The sculpture comes alive, seen from so many angles, through sunlight and shadow, behind branches and looming beyond the next curve on the trail. One becomes aware of the sculptural qualities of the trees, and of the natural earth qualities of art made from stone, metal, and wood. They breathe together into a whole. It is art's natural habitat, completely integrated with nature.
www.groundsforsculpture.org, is a 35-acre park near Princeton, New Jersey, celebrating its tenth anniversary as a public non-profit. It was fun making this video of our visit. I know we'll be back when the Fall leaves are at their peak, and when the fragrance of wisteria infuses the air in the Spring. If the roads are cleared, maybe we'll even venture out to see sculpture in the snow..
Friday, August 27, 2010
They say the unconscious is timeless. That's for sure. When I walked into the old Pennsylvania Academy building I expected to see the same room filled with white plaster casts of isolated body parts where I used to take drawing classes as a college student. Something was very different. Like paying admission to the galleries now - and at the senior rate. I didn't even know that a whole new building, with wonderful museum galleries and upstairs classrooms is now next door, and that the two buildings are soon to be connected by a sophisticated urban plaza.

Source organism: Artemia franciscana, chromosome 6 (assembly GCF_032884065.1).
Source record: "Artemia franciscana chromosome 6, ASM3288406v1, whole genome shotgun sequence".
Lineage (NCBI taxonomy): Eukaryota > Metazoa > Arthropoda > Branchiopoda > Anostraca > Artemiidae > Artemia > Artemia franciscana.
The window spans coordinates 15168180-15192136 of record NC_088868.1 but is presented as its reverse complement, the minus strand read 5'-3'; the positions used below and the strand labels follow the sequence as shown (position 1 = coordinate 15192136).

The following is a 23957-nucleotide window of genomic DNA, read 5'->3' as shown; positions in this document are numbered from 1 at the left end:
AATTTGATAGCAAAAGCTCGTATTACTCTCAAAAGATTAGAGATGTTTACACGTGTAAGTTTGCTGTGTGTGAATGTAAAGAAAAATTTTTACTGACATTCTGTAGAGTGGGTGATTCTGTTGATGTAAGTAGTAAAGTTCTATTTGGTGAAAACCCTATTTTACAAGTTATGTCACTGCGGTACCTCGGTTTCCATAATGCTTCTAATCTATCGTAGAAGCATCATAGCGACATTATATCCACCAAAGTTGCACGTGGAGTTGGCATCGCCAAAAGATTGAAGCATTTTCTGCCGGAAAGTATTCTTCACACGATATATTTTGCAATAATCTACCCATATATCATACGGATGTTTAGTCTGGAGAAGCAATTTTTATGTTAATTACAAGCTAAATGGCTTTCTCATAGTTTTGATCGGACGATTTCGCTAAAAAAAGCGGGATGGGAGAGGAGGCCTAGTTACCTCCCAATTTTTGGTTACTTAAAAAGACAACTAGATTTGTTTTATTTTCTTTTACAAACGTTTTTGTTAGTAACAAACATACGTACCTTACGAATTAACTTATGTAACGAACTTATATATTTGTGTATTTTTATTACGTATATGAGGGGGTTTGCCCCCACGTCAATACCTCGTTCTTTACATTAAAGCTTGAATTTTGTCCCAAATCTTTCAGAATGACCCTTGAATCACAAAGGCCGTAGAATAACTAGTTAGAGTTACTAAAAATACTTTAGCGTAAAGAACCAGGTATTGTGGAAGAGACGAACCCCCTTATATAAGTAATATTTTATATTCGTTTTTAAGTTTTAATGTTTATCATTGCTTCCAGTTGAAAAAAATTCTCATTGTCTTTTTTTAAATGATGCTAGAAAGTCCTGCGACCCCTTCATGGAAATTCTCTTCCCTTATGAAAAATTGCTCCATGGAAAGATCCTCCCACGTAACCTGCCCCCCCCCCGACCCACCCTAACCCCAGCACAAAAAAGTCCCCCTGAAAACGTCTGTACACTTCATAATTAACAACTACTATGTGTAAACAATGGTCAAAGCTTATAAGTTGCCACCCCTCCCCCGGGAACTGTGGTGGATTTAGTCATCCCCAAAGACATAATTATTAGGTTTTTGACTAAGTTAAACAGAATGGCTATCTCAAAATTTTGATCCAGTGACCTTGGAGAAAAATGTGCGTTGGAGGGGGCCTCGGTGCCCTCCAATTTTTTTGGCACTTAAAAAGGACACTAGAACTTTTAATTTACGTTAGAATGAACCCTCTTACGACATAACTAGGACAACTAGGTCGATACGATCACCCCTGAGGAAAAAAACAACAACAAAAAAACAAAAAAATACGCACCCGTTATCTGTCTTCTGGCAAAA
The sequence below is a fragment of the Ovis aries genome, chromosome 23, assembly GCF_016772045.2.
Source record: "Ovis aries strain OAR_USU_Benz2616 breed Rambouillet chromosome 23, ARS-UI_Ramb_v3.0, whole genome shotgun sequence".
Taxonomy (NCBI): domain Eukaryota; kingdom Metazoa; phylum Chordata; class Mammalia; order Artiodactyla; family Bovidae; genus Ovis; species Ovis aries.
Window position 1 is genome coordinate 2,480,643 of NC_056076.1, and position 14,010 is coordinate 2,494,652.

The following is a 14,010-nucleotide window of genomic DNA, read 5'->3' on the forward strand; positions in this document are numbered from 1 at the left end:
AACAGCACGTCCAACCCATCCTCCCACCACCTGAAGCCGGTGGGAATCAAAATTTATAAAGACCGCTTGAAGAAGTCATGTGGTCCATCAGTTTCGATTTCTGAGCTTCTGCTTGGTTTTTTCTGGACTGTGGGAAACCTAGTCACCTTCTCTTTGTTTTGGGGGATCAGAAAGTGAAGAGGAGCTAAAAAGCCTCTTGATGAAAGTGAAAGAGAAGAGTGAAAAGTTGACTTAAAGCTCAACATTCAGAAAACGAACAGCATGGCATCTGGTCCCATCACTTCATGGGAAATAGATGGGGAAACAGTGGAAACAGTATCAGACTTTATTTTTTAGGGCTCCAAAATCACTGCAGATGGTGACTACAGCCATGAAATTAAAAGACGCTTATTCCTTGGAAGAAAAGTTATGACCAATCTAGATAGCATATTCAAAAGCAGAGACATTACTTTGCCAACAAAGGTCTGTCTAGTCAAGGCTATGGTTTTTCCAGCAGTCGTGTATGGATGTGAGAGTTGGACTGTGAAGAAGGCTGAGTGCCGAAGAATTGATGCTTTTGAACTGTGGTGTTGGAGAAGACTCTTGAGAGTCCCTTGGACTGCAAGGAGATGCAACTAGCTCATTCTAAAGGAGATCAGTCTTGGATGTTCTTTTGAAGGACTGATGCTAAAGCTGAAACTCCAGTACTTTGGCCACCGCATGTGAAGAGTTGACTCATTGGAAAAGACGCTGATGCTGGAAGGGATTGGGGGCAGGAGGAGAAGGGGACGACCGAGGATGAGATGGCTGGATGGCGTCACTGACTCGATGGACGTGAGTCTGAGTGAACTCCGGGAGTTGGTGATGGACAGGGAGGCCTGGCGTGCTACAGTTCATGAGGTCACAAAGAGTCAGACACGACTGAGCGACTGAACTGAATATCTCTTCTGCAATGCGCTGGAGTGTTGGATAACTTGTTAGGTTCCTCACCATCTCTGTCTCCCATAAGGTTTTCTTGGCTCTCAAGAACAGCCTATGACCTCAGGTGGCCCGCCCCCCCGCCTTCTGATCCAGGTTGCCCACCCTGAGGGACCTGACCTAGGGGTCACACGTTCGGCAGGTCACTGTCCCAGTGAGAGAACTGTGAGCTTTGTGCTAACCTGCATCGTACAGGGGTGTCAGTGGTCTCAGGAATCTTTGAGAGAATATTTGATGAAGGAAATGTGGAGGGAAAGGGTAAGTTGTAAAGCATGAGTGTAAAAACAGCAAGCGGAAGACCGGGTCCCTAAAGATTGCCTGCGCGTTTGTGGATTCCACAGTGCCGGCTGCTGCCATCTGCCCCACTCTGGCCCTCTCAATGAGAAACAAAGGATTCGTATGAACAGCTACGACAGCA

The mystery of time and memory hit me hard. The painting that touched me most deeply was a portrait of a young girl by Robert Henri, done in 1926. Next to his name it said "student 1886 - 1894". Just knowing he had once been a student at The Pennsylvania Academy, in between going back and forth to Paris and before becoming a renowned teacher in New York City, a force behind alternative exhibition spaces, and a key player in the avante-garde of his day, was somehow comforting. The brush strokes in this painting could never be captured in a plate or on a monitor. Their lush and sensuous texture was practically edible. I had to restrain myself from touching. The colors vibrated. I was more familiar with The Art Spirit, the book of Robert Henri's philosophy of art, than with his painting. Here was The Art Spirit embodied.